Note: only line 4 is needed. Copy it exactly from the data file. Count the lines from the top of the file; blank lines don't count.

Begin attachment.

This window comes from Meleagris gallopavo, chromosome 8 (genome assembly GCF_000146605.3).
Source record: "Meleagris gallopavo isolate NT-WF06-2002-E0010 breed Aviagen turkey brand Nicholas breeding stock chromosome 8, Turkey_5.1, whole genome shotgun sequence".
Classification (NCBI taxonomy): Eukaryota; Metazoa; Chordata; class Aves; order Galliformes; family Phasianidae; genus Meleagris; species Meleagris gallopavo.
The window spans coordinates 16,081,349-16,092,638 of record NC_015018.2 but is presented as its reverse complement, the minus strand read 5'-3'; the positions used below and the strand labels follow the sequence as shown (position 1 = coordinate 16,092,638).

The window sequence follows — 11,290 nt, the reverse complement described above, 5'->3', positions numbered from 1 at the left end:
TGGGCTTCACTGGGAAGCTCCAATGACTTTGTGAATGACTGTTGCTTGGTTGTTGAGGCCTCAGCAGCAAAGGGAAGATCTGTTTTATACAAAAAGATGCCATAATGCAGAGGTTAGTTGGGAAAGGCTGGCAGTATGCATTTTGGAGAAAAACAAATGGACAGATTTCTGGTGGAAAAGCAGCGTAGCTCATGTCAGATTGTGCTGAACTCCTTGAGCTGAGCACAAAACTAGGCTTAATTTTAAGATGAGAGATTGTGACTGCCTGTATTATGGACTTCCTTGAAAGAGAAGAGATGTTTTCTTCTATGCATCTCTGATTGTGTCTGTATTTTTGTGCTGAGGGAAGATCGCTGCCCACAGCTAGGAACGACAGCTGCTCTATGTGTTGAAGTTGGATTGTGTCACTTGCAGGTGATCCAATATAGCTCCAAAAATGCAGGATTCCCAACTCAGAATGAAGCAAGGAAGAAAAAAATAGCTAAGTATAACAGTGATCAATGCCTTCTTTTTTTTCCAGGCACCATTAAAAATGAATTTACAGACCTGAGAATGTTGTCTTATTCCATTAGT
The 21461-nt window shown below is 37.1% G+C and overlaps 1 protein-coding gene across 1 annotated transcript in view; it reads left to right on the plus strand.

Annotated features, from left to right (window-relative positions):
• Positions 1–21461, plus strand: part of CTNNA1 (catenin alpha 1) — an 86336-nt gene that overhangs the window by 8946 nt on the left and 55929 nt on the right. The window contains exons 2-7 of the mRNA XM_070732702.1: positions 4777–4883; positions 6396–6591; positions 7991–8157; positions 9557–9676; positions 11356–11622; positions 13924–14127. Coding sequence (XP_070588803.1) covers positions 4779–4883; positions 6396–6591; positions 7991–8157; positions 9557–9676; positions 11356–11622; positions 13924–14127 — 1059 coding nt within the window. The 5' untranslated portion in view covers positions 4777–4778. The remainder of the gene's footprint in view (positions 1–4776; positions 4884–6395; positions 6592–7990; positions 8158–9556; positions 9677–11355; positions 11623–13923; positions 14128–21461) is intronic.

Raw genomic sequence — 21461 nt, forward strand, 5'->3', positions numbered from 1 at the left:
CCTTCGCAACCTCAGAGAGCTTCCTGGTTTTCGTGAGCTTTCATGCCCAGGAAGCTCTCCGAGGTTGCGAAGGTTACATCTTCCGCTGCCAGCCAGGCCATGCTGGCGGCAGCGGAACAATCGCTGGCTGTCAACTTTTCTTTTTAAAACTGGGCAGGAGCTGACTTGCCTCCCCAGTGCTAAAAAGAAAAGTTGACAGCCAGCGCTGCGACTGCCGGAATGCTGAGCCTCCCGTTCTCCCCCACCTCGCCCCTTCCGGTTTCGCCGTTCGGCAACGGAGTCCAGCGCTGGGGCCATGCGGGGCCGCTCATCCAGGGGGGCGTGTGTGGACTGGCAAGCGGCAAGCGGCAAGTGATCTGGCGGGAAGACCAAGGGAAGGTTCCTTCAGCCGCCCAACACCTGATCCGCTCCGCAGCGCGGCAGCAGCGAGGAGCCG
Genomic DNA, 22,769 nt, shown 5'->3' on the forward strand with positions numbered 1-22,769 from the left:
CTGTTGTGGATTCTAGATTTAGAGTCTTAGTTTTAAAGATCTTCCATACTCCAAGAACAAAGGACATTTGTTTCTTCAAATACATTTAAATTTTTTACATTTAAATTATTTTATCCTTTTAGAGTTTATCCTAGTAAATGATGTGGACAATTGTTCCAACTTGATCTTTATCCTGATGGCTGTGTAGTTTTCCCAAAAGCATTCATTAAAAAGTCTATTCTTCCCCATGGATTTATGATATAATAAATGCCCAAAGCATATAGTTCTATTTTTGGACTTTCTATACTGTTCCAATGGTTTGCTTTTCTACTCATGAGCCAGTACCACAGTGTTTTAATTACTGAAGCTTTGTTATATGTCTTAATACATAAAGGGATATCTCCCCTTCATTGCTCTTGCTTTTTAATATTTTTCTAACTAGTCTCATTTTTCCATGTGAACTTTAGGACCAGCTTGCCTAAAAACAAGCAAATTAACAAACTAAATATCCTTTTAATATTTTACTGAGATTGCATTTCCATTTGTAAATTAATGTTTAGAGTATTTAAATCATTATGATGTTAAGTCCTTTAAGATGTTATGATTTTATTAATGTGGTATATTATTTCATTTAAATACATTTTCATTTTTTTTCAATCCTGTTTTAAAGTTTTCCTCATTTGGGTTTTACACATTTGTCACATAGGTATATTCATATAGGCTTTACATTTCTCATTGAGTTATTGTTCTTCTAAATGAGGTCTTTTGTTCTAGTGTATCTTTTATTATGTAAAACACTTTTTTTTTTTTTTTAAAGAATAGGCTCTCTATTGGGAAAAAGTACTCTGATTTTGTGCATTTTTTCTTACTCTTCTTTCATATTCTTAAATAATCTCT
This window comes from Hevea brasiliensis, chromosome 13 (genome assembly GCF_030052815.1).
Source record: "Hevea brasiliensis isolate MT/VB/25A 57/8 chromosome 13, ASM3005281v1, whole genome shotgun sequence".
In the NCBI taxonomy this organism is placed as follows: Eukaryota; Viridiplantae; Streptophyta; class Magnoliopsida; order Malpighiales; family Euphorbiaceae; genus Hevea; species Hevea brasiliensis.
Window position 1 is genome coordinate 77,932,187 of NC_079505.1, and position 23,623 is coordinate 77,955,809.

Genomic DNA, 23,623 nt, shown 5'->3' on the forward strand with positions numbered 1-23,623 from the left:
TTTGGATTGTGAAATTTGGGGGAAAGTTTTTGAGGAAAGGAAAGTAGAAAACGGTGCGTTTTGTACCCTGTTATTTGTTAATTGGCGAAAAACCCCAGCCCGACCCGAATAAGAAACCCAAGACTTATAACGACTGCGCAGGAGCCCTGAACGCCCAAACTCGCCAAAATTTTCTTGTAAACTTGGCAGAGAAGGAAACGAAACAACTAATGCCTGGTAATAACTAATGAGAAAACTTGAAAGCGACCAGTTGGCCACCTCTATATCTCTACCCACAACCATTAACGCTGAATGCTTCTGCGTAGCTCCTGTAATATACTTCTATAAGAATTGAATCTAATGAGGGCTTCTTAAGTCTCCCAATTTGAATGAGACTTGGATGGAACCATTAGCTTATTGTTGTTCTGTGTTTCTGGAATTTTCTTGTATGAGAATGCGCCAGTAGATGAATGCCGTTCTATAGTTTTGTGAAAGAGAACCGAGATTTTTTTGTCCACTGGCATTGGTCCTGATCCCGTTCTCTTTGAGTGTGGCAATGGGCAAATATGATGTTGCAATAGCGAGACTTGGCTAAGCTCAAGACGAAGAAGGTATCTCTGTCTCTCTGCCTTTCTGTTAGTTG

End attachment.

The window spans coordinates 16,081,349-16,092,638 of record NC_015018.2 but is presented as its reverse complement, the minus strand read 5'-3'; the positions used below and the strand labels follow the sequence as shown (position 1 = coordinate 16,092,638).